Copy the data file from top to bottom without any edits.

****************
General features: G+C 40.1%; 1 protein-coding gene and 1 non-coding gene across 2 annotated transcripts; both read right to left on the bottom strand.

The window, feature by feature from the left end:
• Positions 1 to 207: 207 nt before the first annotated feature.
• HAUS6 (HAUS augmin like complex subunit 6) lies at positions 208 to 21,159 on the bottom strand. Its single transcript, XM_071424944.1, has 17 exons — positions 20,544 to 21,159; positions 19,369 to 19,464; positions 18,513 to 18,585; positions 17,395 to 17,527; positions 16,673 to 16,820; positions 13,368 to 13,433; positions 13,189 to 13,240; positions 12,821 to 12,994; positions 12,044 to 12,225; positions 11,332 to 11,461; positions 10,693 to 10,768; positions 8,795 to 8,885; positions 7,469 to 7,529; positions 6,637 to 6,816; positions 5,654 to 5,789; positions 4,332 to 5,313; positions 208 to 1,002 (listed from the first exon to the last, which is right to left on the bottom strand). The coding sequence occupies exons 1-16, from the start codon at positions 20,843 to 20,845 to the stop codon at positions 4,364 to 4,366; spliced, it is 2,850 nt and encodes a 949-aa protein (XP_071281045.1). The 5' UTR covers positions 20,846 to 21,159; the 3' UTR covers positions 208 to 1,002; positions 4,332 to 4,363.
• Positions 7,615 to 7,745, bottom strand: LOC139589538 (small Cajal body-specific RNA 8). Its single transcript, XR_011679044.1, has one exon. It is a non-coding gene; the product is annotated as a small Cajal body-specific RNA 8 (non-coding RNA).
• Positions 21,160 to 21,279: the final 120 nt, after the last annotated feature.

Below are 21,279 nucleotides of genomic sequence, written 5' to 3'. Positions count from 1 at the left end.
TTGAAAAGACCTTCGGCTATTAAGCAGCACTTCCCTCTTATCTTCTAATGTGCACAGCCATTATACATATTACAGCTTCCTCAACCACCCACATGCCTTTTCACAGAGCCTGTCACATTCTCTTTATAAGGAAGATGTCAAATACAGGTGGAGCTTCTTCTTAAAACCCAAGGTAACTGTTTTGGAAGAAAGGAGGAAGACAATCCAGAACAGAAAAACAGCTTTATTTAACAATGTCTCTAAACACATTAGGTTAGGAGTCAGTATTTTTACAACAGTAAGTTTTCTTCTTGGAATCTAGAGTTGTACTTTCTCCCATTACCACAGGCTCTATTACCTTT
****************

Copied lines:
General features: G+C 40.1%; 1 protein-coding gene and 1 non-coding gene across 2 annotated transcripts; both read right to left on the bottom strand.

The window, feature by feature from the left end:
• Positions 1 to 207: 207 nt before the first annotated feature.
• HAUS6 (HAUS augmin like complex subunit 6) lies at positions 208 to 21,159 on the bottom strand. Its single transcript, XM_071424944.1, has 17 exons — positions 20,544 to 21,159; positions 19,369 to 19,464; positions 18,513 to 18,585; positions 17,395 to 17,527; positions 16,673 to 16,820; positions 13,368 to 13,433; positions 13,189 to 13,240; positions 12,821 to 12,994; positions 12,044 to 12,225; positions 11,332 to 11,461; positions 10,693 to 10,768; positions 8,795 to 8,885; positions 7,469 to 7,529; positions 6,637 to 6,816; positions 5,654 to 5,789; positions 4,332 to 5,313; positions 208 to 1,002 (listed from the first exon to the last, which is right to left on the bottom strand). The coding sequence occupies exons 1-16, from the start codon at positions 20,843 to 20,845 to the stop codon at positions 4,364 to 4,366; spliced, it is 2,850 nt and encodes a 949-aa protein (XP_071281045.1). The 5' UTR covers positions 20,846 to 21,159; the 3' UTR covers positions 208 to 1,002; positions 4,332 to 4,363.
• Positions 7,615 to 7,745, bottom strand: LOC139589538 (small Cajal body-specific RNA 8). Its single transcript, XR_011679044.1, has one exon. It is a non-coding gene; the product is annotated as a small Cajal body-specific RNA 8 (non-coding RNA).
• Positions 21,160 to 21,279: the final 120 nt, after the last annotated feature.

Below are 21,279 nucleotides of genomic sequence, written 5' to 3'. Positions count from 1 at the left end.
TTGAAAAGACCTTCGGCTATTAAGCAGCACTTCCCTCTTATCTTCTAATGTGCACAGCCATTATACATATTACAGCTTCCTCAACCACCCACATGCCTTTTCACAGAGCCTGTCACATTCTCTTTATAAGGAAGATGTCAAATACAGGTGGAGCTTCTTCTTAAAACCCAAGGTAACTGTTTTGGAAGAAAGGAGGAAGACAATCCAGAACAGAAAAACAGCTTTATTTAACAATGTCTCTAAACACATTAGGTTAGGAGTCAGTATTTTTACAACAGTAAGTTTTCTTCTTGGAATCTAGAGTTGTACTTTCTCCCATTACCACAGGCTCTATTACCTTT